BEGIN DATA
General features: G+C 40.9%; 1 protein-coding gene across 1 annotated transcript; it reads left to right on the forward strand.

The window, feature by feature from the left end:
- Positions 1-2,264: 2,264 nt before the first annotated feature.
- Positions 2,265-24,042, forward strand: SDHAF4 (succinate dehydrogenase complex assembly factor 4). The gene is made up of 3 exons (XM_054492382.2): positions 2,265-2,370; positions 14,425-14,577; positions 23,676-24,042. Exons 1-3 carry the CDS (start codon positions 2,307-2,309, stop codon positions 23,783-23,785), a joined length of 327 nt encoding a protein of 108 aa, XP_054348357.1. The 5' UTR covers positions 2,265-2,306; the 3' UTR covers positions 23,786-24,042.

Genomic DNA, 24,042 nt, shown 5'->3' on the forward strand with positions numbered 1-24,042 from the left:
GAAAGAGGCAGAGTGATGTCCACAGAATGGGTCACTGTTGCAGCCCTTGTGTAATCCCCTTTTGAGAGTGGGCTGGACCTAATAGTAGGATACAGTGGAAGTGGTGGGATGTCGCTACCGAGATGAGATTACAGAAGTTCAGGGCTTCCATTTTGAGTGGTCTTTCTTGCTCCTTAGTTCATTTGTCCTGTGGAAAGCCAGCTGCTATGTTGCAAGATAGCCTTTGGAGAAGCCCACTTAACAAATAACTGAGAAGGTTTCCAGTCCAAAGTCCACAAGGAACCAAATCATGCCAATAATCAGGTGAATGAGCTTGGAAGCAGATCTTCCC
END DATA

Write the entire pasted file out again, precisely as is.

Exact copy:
General features: G+C 40.9%; 1 protein-coding gene across 1 annotated transcript; it reads left to right on the forward strand.

The window, feature by feature from the left end:
- Positions 1-2,264: 2,264 nt before the first annotated feature.
- Positions 2,265-24,042, forward strand: SDHAF4 (succinate dehydrogenase complex assembly factor 4). The gene is made up of 3 exons (XM_054492382.2): positions 2,265-2,370; positions 14,425-14,577; positions 23,676-24,042. Exons 1-3 carry the CDS (start codon positions 2,307-2,309, stop codon positions 23,783-23,785), a joined length of 327 nt encoding a protein of 108 aa, XP_054348357.1. The 5' UTR covers positions 2,265-2,306; the 3' UTR covers positions 23,786-24,042.

Genomic DNA, 24,042 nt, shown 5'->3' on the forward strand with positions numbered 1-24,042 from the left:
GAAAGAGGCAGAGTGATGTCCACAGAATGGGTCACTGTTGCAGCCCTTGTGTAATCCCCTTTTGAGAGTGGGCTGGACCTAATAGTAGGATACAGTGGAAGTGGTGGGATGTCGCTACCGAGATGAGATTACAGAAGTTCAGGGCTTCCATTTTGAGTGGTCTTTCTTGCTCCTTAGTTCATTTGTCCTGTGGAAAGCCAGCTGCTATGTTGCAAGATAGCCTTTGGAGAAGCCCACTTAACAAATAACTGAGAAGGTTTCCAGTCCAAAGTCCACAAGGAACCAAATCATGCCAATAATCAGGTGAATGAGCTTGGAAGCAGATCTTCCC